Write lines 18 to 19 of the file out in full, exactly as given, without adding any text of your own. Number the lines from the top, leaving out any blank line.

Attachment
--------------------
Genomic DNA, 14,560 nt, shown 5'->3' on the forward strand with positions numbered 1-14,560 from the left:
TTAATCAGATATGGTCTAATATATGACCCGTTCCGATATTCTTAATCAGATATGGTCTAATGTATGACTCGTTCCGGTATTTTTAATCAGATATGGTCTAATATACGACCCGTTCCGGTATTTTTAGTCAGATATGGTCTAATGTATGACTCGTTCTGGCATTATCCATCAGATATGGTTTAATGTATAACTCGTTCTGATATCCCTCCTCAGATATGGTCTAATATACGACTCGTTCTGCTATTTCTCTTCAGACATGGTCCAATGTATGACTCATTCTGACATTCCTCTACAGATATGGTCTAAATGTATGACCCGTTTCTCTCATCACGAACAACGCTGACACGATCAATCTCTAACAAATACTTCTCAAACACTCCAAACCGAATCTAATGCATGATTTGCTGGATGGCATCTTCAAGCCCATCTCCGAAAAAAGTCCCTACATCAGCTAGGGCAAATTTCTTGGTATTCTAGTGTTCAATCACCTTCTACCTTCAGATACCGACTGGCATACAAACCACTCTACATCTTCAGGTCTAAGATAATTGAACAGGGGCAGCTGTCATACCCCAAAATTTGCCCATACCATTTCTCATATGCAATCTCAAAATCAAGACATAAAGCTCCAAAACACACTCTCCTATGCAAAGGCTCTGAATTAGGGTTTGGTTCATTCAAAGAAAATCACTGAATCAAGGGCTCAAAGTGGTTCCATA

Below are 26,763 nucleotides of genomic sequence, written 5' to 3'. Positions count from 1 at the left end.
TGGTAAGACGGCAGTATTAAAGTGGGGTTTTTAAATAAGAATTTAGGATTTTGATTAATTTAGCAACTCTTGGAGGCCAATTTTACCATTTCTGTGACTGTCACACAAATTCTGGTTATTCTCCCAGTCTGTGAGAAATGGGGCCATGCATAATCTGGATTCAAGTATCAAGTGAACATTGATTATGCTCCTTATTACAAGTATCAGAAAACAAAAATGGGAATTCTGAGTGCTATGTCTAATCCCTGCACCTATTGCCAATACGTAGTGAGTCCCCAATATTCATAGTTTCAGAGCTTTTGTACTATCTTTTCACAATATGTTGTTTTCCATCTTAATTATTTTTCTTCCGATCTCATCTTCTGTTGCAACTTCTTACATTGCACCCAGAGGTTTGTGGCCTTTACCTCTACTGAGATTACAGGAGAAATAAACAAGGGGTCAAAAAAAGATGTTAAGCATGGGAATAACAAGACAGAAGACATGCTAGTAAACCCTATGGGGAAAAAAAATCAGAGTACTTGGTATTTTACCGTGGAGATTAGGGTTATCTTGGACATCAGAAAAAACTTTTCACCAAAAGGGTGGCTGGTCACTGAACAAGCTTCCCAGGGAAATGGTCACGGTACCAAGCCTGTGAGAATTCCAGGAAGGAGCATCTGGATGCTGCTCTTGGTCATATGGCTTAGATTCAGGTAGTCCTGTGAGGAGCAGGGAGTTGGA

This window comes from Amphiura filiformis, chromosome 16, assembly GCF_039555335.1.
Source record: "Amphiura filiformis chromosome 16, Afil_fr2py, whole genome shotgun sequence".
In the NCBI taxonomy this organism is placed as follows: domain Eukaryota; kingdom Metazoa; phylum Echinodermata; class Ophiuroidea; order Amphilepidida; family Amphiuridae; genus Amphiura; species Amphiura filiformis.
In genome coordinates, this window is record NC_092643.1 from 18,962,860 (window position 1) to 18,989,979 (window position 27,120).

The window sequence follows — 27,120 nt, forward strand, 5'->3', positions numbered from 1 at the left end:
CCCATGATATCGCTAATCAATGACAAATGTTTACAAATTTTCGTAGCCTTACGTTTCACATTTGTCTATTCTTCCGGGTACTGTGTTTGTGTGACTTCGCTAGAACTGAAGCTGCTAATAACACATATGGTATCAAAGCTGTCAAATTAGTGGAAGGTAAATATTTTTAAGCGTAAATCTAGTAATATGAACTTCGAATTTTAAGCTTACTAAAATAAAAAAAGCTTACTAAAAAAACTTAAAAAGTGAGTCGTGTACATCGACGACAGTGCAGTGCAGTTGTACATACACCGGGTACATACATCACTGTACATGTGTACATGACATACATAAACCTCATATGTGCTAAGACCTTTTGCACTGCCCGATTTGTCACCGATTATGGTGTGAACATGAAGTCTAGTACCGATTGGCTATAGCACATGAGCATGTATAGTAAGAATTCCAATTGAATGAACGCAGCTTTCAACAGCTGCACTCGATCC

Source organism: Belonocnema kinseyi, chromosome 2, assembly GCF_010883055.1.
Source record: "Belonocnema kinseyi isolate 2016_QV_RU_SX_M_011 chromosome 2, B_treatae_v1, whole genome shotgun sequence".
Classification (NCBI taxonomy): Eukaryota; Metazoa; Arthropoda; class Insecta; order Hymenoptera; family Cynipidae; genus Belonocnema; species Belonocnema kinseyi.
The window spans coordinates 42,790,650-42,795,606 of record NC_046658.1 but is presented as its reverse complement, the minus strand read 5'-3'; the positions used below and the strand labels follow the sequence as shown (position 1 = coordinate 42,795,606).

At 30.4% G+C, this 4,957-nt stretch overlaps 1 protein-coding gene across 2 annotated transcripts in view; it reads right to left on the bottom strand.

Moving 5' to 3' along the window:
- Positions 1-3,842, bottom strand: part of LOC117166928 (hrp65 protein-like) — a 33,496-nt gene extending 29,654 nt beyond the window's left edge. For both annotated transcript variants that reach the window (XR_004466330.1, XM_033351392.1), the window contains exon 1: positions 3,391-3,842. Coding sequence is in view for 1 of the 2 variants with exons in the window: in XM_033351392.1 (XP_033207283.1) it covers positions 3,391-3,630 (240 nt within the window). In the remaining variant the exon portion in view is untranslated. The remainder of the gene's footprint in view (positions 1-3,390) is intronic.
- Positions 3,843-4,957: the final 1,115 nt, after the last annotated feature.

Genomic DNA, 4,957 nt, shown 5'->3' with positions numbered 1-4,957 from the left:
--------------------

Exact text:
- Positions 3,843-4,957: the final 1,115 nt, after the last annotated feature.

Genomic DNA, 4,957 nt, shown 5'->3' with positions numbered 1-4,957 from the left: